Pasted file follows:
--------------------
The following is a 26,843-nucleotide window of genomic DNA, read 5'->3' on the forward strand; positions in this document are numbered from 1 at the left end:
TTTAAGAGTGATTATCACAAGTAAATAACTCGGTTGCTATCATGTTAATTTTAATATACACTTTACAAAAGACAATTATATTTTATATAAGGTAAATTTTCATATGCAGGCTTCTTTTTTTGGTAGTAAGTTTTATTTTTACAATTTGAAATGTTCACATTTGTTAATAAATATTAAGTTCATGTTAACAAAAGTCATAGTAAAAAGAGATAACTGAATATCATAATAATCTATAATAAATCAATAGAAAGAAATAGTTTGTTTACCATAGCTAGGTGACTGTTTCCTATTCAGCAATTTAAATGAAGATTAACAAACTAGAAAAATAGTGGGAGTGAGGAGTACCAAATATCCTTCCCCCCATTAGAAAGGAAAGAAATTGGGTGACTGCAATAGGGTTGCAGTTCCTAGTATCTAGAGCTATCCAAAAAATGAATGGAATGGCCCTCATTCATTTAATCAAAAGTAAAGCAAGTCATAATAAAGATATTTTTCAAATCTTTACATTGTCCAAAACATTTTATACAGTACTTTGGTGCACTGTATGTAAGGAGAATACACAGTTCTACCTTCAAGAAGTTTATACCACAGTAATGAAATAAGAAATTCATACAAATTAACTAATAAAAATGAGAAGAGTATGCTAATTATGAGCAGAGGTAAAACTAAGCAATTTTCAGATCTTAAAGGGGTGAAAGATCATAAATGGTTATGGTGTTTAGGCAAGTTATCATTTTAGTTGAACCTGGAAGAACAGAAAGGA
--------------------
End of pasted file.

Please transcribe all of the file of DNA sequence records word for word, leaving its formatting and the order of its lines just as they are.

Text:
The following is a 26,843-nucleotide window of genomic DNA, read 5'->3' on the forward strand; positions in this document are numbered from 1 at the left end:
TTTAAGAGTGATTATCACAAGTAAATAACTCGGTTGCTATCATGTTAATTTTAATATACACTTTACAAAAGACAATTATATTTTATATAAGGTAAATTTTCATATGCAGGCTTCTTTTTTTGGTAGTAAGTTTTATTTTTACAATTTGAAATGTTCACATTTGTTAATAAATATTAAGTTCATGTTAACAAAAGTCATAGTAAAAAGAGATAACTGAATATCATAATAATCTATAATAAATCAATAGAAAGAAATAGTTTGTTTACCATAGCTAGGTGACTGTTTCCTATTCAGCAATTTAAATGAAGATTAACAAACTAGAAAAATAGTGGGAGTGAGGAGTACCAAATATCCTTCCCCCCATTAGAAAGGAAAGAAATTGGGTGACTGCAATAGGGTTGCAGTTCCTAGTATCTAGAGCTATCCAAAAAATGAATGGAATGGCCCTCATTCATTTAATCAAAAGTAAAGCAAGTCATAATAAAGATATTTTTCAAATCTTTACATTGTCCAAAACATTTTATACAGTACTTTGGTGCACTGTATGTAAGGAGAATACACAGTTCTACCTTCAAGAAGTTTATACCACAGTAATGAAATAAGAAATTCATACAAATTAACTAATAAAAATGAGAAGAGTATGCTAATTATGAGCAGAGGTAAAACTAAGCAATTTTCAGATCTTAAAGGGGTGAAAGATCATAAATGGTTATGGTGTTTAGGCAAGTTATCATTTTAGTTGAACCTGGAAGAACAGAAAGGA